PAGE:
The IMF is predicting that the pandemic has permanently lowered the path of real GDP in sub-Saharan Africa, suggesting a loss of real per capita output of close to 5.6 percent in the latest issue of the sub-Saharan Africa Regional Economic Outlook report released Thursday (October 21) in Washington, D.C.
“We estimate that sub-Saharan Africa's economy will grow by 3.7 percent this year and 3.8 percent in 2022. The recovery is being supported by favorable external conditions on trade and commodity prices. It has also benefited from improved harvests and increased agricultural production in a number of countries. And the recovery, of course, follows the sharp contraction in 2020 and is, of course, very much welcome,” said Abebe Aemro Selassie, head of IMF’s African Department.
The region is on a different recovery path from much of the world. Such global divergence, which is expected to persist over the medium term, reflects sub-Saharan Africa’s slow vaccine rollout and stark differences in policy space.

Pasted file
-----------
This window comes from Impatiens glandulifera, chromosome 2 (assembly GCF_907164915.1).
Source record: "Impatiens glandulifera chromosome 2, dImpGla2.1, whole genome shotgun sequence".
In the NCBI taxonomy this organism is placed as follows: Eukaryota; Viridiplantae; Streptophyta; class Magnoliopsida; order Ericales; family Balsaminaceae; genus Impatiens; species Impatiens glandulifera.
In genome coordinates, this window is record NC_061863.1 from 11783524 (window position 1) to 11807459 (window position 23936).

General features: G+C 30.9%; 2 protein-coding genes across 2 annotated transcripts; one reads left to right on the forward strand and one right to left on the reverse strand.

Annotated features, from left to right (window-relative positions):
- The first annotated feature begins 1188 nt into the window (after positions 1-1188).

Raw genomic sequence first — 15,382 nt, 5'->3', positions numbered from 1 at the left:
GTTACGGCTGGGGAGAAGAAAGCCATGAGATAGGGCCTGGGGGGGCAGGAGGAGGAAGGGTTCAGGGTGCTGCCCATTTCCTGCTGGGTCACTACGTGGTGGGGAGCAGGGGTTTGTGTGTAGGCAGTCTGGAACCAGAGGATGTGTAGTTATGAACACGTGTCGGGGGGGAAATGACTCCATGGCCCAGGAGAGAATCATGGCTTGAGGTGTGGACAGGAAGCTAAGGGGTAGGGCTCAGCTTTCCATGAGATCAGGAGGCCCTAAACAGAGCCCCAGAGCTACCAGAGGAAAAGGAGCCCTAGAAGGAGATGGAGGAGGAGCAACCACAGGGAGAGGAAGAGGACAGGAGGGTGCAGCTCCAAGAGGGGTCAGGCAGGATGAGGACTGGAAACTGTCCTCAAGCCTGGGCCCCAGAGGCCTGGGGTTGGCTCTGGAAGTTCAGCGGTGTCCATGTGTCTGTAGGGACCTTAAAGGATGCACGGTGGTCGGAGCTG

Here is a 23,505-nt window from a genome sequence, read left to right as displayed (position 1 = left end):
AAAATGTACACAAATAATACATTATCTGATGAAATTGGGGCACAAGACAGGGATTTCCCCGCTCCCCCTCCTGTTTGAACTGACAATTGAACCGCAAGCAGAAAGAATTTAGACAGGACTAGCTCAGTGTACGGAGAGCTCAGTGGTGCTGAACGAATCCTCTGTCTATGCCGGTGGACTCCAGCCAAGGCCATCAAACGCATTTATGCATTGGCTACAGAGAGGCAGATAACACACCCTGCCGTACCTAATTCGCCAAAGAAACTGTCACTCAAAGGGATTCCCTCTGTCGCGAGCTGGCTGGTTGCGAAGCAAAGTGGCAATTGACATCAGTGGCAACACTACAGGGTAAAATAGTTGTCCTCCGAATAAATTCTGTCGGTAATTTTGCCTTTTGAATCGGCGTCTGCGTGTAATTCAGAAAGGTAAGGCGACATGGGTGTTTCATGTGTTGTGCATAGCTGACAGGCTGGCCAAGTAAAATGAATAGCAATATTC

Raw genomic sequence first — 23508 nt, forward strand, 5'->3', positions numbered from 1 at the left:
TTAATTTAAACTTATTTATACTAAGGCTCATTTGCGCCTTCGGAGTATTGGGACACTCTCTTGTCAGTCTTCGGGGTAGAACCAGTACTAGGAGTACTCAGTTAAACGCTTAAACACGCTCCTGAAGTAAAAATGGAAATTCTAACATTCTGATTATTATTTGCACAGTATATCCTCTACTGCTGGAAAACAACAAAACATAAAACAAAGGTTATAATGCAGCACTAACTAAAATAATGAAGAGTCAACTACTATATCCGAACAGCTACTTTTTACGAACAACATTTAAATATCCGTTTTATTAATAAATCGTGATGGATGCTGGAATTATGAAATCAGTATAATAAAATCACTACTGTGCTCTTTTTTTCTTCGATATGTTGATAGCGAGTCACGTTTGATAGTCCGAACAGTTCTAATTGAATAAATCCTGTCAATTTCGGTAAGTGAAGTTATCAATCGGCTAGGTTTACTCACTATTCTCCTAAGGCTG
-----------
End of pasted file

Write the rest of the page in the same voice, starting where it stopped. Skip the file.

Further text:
“Sub-Saharan Africa has been hit by a third wave of the pandemic, this time with the more contagious Delta variant, with infection rates often rising to triple, quadruple the rates seen in earlier waves. Thankfully, this wave has now eased over the past months or so, but there is little reason to believe that there won't be repeated waves going forward. This is also because vaccination efforts in sub-Saharan Africa have been slower than other regions due mostly to stockpiling by advanced countries, export restrictions by major vaccine manufacturing countries, and additional demands for booster shots that we're seeing in advanced economies that could further compromise supply. At the moment, only around 3 percent of the population in sub-Saharan Africa has been fully vaccinated, in sharp contrast to most advanced economies that are close to the 60 percent or more level of vaccination,” explained Selassie.
The region's recovery remains highly vulnerable to changes in the global outlook, including a tightening of global financial conditions.
“Policymakers in sub-Saharan Africa need to navigate an increasingly difficult and complex policy environment. Against the backdrop of a context of weaker than expected growth, policymakers need to navigate among three formidable pressures, pressing spending needs to address the many social and human capital and infrastructure needs they face, limited borrowing capacity given the already high public debt levels in most cases, and the time consuming and politically difficult nature of mobilizing tax revenues. How deftly countries navigate this trilemma, as we've been calling it, will have a huge bearing on macroeconomic wellbeing of countries as well as economic growth prospects,” said Selassie.
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